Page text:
Microtus ochrogaster
(Wagner, 1842)

mI-crO-tus Oak-re-gas-ter

An adult Prairie Vole. Photograph by Ryan Rehmeier.
An adult Prairie Vole.

The Prairie Vole is a stocky, compact-bodied rodent that can be distinguished from other members of its family by: 1) small eyes and ears inconspicuous on the relatively large head, 2) grayish to blackish-brown upperparts (more grayish in central and northwestern Kansas than in eastern Kansas) with a mixture of blackish to fulvous tips on the guard hairs giving the hairs a grizzled effect, 3) paler sides, 4) ochraceous to grayish white underparts, 5) short tail dark above and light below, and usually about twice the length of the hind foot, 6) females have six nipples, 7) four islands of dentine in the upper second molar, and 8) upper incisor teeth not grooved. Sexes are alike.

Three subspecies occur in Kansas: Microtus ochrogaster haydenii in the northwest and south-central, Microtus ochrogaster ochrogaster in the eastern half, and Microtus ochrogaster taylori in the southwest. Recent work indicates that all prairie voles in Kansas should probably be assigned to the subspecies M. o. haydenii (Choate and Williams, 1978). The prairie vole is generally distributed in dry to mesic prairie communities with scant to thick overhead protection, but occupies drier areas than the meadow vole. Shrubby areas and forest borders also are inhabited.

(, Museum Voucher) (, Observation) (, Literature Record)
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  • Occurrence Summary:  
  • 3,687 Total Records 
  • 3,619 Museum Vouchers 
  • 68 Other Observations 
Some county occurrences indicated below may be too imprecise to map above.
County Breakdown: County Name (# occurrences):
Allen (9); Anderson (31); Atchison (81); Barber (6); Barton (14); Bourbon (2); Brown (14); Butler (1); Chase (6); Chautauqua (1); Cherokee (5); Cheyenne (59); Cloud (8); Coffey (3); Comanche (2); Cowley (75); Crawford (15); Decatur (19); Dickinson (23); Doniphan (56); Douglas (818); Edwards (4); Elk (1); Ellis (238); Ellsworth (2); Finney (3); Ford (8); Franklin (56); Geary (119); Gove (6); Graham (18); Grant (2); Gray (1); Greenwood (286); Hamilton (9); Harvey (4); Haskell (10); Hodgeman (1); Jackson (4); Jefferson (57); Jewell (100); Johnson (4); Kearney (2); Kingman (1); Kiowa (33); Labette (4); Lane (11); Leavenworth (204); Lincoln (17); Linn (5); Logan (10); Lyon (28); Marion (41); Marshall (34); McPherson (8); Meade (155); Miami (5); Mitchell (8); Montgomery (12); Morris (49); Morton (3); Nemaha (6); Neosho (16); Ness (7); Norton (11); Osage (109); Osborne (15); Ottawa (1); Phillips (46); Pottawatomie (18); Pratt (4); Rawlins (122); Republic (55); Rice (2); Riley (159); Rooks (39); Rush (22); Russell (36); Saline (55); Scott (15); Sedgwick (1); Shawnee (16); Sheridan (7); Sherman (5); Smith (3); Stafford (11); Sumner (12); Thomas (8); Trego (34); Wabaunsee (18); Wallace (6); Washington (15); Wichita (1); Wilson (1);

Natural History:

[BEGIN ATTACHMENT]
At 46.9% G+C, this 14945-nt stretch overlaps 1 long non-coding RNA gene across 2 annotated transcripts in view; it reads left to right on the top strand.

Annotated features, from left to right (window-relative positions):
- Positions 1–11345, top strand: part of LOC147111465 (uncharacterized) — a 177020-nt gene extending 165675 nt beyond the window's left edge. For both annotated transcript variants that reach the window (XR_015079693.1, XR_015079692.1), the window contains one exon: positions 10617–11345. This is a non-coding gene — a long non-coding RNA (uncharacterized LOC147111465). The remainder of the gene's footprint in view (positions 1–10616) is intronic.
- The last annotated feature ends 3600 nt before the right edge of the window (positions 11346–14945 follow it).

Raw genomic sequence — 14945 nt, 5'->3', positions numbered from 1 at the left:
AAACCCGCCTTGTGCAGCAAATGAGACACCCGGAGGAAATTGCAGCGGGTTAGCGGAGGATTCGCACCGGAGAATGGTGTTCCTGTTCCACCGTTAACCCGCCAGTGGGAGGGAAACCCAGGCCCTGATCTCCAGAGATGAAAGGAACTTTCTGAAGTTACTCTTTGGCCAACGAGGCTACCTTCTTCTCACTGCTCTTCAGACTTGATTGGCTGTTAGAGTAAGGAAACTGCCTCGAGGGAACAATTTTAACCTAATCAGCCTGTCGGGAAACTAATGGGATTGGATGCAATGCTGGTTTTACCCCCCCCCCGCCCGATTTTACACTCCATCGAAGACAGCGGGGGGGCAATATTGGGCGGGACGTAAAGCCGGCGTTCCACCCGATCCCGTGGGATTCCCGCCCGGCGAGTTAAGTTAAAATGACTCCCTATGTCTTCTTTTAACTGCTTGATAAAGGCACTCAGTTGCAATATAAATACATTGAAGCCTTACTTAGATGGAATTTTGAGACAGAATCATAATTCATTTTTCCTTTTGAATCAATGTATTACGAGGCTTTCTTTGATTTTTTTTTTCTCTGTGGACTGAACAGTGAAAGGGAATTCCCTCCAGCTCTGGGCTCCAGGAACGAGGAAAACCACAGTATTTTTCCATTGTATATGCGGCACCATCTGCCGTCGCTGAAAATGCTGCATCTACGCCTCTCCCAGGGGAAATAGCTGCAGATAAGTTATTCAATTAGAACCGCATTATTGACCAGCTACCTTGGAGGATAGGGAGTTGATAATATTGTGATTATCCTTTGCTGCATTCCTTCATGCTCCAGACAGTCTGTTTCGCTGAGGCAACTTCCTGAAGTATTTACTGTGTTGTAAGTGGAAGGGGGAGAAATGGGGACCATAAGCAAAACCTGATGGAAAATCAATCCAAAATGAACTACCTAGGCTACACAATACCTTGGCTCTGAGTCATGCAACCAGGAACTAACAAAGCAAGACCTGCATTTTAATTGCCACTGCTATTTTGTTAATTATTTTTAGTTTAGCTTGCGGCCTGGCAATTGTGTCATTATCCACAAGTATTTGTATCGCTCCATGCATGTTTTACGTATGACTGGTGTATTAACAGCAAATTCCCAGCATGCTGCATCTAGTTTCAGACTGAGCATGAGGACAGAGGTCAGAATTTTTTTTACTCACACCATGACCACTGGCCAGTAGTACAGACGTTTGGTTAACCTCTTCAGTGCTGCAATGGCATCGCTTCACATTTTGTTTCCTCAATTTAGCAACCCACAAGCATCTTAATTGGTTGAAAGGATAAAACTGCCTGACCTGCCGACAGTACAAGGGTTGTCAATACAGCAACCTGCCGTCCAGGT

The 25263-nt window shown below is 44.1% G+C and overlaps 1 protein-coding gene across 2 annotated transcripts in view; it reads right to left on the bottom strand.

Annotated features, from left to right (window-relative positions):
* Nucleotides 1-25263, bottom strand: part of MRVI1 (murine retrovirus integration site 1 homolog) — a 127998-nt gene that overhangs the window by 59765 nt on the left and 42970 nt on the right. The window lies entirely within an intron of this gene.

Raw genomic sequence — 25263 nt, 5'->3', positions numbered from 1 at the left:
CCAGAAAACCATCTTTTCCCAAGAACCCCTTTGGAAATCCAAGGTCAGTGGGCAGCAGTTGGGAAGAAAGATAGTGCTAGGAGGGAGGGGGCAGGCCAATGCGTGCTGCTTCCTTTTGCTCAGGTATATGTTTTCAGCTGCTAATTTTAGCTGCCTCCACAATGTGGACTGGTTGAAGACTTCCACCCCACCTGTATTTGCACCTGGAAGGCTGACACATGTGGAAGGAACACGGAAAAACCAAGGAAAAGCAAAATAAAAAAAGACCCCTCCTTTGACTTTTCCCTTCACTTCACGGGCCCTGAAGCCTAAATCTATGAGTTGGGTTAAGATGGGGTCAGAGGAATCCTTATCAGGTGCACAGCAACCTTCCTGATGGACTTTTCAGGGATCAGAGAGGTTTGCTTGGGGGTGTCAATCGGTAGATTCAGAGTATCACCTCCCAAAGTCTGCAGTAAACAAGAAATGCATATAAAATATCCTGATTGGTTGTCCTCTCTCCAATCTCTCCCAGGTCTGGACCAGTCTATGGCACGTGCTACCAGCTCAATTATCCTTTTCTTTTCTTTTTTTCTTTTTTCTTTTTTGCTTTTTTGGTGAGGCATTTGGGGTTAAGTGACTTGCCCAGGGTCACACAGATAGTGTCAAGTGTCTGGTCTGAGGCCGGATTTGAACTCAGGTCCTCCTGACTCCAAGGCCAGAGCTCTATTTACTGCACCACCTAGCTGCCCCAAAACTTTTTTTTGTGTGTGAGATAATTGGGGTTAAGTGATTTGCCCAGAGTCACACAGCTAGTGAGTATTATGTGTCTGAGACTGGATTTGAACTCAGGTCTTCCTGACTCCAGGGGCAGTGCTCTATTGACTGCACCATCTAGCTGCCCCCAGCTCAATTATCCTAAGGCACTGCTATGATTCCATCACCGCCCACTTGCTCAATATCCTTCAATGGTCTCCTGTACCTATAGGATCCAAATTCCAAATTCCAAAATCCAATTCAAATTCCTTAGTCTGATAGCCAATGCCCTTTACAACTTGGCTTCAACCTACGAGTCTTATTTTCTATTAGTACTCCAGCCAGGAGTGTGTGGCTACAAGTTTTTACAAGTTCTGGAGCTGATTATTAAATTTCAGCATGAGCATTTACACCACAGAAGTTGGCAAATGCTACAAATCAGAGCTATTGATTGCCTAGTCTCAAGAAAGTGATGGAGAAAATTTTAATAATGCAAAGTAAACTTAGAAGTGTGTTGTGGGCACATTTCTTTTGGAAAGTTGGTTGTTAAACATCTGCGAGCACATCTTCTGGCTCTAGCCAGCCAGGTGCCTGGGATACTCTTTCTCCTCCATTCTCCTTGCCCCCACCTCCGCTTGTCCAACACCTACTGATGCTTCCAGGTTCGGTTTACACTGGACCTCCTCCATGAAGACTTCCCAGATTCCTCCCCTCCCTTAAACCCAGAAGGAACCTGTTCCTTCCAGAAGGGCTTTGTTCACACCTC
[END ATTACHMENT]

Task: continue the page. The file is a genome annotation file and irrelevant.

The prairie vole is the most common microtine in Kansas. Throughout the year it is active mainly at night, but sometimes by day as well,. It spends considerable time in well-defined runways which it makes and maintains in grass. These runways are approximately 50 mm wide; some are relatively deep and bare while others are faintly imprinted as trampled grass and debris on the ground. the runway system leads to holes that go steeply underground to nests and resting chambers. The underground nest (200 x 130 x 110 mm) made of grass stems and finer lining is placed 250 mm or more deep. Surface runways and underground tunnels may be shared by other species of mammals. Voles move along runways by creeping or by darting. Active runways are recognized by fresh grass clippings and fecal droppings. Foraging areas with ill-defined trails occur at the edge of the runway system. The main runways are seldom exposed except where they cross large animal trails or sparse grass cover. Populations of the prairie vole fluctuate from 200 per acre to practically none; their changes in density are not as regular or extreme as those exhibited by the meadow vole.
Adults may attain the following dimensions: total length 137-180 mm; tail 24-45 mm; hind foot 17-23 mm; ear 10-15 mm; weight 49-71 grams.
Food consists of soft basal segments of grasses, some tubers and roots, seeds and , rarely, animal food. Vegetation is eaten on the spot or carried below ground. This vole stores greater quantities than does the meadow vole, and stored food reflects the kinds of common food available. In winter they eat bark of woody plants.
The prairie vole breeds throughout the year (three or four litters) except during the hottest, driest summers, or severe winter. After a gestation period of 21 days, one to seven (usually three or four) hairless young are born with both eyes and ears closed. Their eyes and ears open in about eight days, and in two or three weeks they are weaned. Moult to subadult pelage begins after three weeks of age, followed by moult into a lighter, grayer adult pelage at about eight weeks. Females are capable of breeding 30 days after birth, and males at 35 days, when both are approximately two-thirds the adults size.

Occurrence Activity:
Hawks, owls, shrews, skunks, foxes, coyotes, and bobcats are common predators of prairie voles. Longevity of this rodent is generally less than a year, but potentially it can live three or four years.

Account Last Updated:
7/13/2017 10:14:28 AM

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